A new report, rating each state's use of online databases to give the public information about government spending, lists Kentucky as the only state getting an "A" grade. The report from the U.S. Public Interest Research Group, a long-established government watchdog, "evaluates states’ progress toward 'Transparency 2.0' – a new standard of comprehensive, one-stop, one-click budget accountability and accessibility," it says in a news release. The report reveals at least 32 states "currently mandate that residents be able to access an online database of government expenditures with 'checkbook-level' detail."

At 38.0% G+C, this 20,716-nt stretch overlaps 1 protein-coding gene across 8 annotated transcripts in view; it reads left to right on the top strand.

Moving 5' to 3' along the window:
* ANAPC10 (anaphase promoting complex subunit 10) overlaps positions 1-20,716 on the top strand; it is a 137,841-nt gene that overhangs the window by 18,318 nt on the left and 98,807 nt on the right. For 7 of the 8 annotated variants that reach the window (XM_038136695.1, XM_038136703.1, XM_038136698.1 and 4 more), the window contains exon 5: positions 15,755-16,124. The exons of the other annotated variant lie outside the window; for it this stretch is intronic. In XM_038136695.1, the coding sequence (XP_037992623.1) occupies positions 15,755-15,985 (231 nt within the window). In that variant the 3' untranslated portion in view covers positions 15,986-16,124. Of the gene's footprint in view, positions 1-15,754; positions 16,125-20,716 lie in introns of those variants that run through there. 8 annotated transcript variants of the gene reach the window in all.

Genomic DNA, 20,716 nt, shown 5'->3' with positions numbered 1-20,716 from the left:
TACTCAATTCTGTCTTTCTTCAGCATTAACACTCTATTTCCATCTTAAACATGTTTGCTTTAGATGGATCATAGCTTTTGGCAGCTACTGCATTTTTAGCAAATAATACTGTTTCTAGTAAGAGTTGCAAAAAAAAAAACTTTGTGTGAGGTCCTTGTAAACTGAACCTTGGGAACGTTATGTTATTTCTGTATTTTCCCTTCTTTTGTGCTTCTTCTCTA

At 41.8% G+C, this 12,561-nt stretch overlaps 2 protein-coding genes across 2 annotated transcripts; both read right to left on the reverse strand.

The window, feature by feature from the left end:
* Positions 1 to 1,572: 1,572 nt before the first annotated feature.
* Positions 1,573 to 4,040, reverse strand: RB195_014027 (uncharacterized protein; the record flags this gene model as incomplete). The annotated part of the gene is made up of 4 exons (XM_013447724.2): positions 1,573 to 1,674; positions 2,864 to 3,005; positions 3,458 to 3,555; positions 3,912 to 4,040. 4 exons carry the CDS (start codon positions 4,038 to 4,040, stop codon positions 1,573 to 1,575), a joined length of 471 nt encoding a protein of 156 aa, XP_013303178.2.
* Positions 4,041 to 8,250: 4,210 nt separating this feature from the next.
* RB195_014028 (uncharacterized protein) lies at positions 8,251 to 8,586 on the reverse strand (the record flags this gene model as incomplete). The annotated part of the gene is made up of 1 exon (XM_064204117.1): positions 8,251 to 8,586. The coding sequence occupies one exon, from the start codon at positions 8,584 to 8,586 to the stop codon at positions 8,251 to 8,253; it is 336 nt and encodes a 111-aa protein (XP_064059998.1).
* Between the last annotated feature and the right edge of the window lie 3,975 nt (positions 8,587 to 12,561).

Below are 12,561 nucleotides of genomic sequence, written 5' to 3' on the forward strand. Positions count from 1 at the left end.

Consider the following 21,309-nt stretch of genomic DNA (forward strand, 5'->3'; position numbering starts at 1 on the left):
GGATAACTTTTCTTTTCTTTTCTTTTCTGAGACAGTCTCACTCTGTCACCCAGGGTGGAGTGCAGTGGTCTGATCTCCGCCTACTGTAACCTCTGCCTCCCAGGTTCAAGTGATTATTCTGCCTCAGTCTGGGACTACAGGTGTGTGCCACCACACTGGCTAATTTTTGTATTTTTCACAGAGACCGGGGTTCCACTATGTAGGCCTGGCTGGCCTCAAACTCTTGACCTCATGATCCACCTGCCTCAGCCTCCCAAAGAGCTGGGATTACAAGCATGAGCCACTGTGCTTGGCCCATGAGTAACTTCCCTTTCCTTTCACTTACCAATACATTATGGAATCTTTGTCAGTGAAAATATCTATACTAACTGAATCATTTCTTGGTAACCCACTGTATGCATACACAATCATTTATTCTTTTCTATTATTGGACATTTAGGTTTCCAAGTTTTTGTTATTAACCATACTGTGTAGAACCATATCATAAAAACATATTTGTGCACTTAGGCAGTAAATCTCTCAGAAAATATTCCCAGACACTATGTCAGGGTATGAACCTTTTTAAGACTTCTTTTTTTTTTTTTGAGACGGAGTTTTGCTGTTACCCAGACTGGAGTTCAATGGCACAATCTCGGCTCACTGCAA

Kentucky led all states with a grade of 97 percent. The next closest was Ohio at 84. Kentucky's Web site only lost points for not linking funding related to the federal stimulus act and for not including financial information for local and county budgets. "Openness in government has been a top priority of this administration, and it is gratifying that our extensive efforts have not only received notice, but have been ranked the best in the nation," Gov. Steve Beshear said in a statement. "As we face an unprecedented $1.5 billion shortfall over the next biennium, it is more important than ever for government to be transparent and accountable, and for citizens to feel confident that their tax dollars are being used efficiently and responsibly. I’m proud of the efforts we have made, along with the bipartisan support of all of the state’s executive-branch constitutional officers and Kentucky’s judicial branch, to put our checkbooks online for public view in a comprehensive and user-friendly manner." The legislature, also divided between the parties, is likewise moving to put its records in the system. (Read more)